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Page 4 • ANA\C The Nursing Voice

April, May, June 2010

Nurses in the News

President Receives CNS Award

Elissa Brown, President, ANA\California is the recipient of the National Association of Clinical Nurse Specialists “CNS of the Year” award. This award is in recognition of her “excellence in psychiatric-mental health nursing practice and her professional leadership within the healthcare system and statewide.” She will receive the award at the annual National Association of Clinical Nurse Specialist Conference at their awards luncheon in March, in Portland, Oregon.

Below is the rest of the bio given to our VA. Elissa Brown is a Clinical Nurse Specialist in Mental Health at VA Greater Los Angeles Healthcare System. Elissa has been in the VA system since 1975 and is truly dedicated to providing high quality care to our veteran patients and their families. She worked at Sepulveda VA for over 21 years before splitting her time between West Los Angeles and Sepulveda for the past 9 years or so. She has worked at the Illinois State Psychiatric Institute, Northwestern and the Rehabilitation Institute of Chicago, and Barnes Hospitals in St. Louis. She received her BSN from the University of Illinois College of Nursing in Chicago, and her MSN as a CNS in Adult Psychiatric Nursing from Washington University in St. Louis, Missouri, minoring in Education and Administration, with Academic and Final Honors.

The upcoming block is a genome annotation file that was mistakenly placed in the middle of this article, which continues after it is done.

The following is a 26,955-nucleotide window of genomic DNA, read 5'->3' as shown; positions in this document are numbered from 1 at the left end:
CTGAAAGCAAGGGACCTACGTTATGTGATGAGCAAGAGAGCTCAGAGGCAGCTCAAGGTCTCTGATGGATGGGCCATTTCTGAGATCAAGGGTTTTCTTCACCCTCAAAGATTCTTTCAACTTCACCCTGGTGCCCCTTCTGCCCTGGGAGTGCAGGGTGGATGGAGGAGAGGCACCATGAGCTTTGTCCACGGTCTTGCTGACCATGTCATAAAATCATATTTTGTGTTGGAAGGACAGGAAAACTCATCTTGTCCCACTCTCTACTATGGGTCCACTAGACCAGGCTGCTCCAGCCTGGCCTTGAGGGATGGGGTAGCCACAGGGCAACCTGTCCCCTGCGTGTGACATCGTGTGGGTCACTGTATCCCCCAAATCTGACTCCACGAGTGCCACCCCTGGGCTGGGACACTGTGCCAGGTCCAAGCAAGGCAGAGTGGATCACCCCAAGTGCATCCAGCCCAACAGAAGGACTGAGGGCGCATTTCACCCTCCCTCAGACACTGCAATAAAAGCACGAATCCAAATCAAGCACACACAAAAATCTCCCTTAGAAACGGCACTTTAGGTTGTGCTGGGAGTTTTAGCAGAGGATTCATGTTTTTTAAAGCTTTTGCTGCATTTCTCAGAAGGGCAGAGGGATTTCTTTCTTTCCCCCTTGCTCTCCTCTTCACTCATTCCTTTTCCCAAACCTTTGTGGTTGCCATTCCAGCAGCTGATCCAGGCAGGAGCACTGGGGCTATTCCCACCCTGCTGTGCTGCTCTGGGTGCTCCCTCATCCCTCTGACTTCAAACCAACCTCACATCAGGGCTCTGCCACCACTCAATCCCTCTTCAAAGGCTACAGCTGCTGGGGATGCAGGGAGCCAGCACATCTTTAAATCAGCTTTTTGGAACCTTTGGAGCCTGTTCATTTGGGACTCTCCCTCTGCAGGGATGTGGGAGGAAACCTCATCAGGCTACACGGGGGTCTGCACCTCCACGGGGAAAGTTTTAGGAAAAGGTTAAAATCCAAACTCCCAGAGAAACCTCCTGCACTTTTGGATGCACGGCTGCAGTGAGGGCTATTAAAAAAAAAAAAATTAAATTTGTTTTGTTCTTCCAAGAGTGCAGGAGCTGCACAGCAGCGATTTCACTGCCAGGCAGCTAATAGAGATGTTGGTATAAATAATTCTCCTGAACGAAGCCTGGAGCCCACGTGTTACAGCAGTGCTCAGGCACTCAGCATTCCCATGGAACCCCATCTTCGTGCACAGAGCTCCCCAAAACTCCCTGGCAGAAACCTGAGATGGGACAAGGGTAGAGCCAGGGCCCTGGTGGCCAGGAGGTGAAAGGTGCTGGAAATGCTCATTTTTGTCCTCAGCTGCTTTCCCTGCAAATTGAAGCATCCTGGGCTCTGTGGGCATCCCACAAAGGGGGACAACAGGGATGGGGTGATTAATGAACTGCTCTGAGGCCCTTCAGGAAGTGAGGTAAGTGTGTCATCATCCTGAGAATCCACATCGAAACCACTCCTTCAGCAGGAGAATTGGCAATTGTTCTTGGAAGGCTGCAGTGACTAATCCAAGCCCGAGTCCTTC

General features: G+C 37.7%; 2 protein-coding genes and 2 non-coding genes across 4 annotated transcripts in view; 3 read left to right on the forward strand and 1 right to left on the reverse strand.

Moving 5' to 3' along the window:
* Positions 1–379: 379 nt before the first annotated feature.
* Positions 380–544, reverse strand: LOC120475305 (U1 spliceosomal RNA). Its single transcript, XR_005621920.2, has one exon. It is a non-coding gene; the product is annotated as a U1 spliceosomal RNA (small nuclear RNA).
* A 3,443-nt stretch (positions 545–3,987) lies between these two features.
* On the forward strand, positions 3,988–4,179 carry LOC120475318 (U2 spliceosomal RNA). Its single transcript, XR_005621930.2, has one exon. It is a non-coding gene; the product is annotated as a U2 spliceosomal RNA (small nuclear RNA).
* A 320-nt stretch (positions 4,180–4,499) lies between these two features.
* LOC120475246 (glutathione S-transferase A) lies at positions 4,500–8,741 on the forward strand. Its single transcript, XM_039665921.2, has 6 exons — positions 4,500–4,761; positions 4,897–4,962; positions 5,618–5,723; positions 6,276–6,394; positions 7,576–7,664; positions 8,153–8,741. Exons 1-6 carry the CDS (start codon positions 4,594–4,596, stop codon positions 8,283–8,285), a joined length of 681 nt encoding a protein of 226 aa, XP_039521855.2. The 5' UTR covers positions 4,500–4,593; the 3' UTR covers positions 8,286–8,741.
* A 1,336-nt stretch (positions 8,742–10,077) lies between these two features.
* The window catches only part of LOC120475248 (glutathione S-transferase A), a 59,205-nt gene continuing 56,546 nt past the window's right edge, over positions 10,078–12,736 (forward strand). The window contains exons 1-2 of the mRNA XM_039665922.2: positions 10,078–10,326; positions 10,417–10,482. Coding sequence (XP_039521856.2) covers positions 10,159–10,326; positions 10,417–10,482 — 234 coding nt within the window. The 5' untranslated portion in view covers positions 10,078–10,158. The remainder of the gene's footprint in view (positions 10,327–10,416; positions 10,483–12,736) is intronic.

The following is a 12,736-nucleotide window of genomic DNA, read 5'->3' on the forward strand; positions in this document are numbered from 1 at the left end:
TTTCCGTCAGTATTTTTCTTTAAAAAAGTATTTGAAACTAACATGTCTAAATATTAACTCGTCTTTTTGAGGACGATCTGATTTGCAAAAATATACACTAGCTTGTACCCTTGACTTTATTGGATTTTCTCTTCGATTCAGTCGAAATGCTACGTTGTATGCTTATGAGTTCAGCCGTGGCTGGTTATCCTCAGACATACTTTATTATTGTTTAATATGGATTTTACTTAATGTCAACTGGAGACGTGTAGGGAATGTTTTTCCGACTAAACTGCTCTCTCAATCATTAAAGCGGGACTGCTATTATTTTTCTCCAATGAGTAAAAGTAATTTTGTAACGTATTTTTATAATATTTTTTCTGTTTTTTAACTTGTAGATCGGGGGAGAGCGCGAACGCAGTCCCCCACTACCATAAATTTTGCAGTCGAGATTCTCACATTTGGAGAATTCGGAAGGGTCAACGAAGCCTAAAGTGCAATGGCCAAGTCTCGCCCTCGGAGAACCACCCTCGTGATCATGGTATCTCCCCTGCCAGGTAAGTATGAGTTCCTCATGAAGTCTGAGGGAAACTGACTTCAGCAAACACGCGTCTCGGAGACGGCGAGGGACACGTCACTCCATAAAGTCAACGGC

In her over 40 years in Nursing, she has worked mostly as a CNS, as a Psychiatry Consultation Liaison Nurse, and has held staff nurse, head nurse and educator positions. While working

full time as a clinician, she also taught at Loyola University, Chicago, St. Louis University, St. Louis, MO, and at various schools of nursing in L.A.

Her subspecialty is Geropsychiatry; she helped open the Sepulveda VA Geropsychiatry Outpatient and Inpatient programs over 27 years ago. Since then she has facilitated ongoing Caregiver Support Groups, and is a longtime member of the Los Angeles Alzheimer’s Association Support Group Committee. Elissa’s patients include Geropsychiatry patients as well as patients at high risk for suicide and violence.

Ms. Brown has been a Chair or Co-Chair of APRN groups for many years, and is currently Co-Chair of the APRN Review Board. She is the Co-Chair of the GLA Ethics Advisory Committee, the Chair of the Ethics Education Committee, and the Chair of the Mental Health Environment of Care\Safety Committee.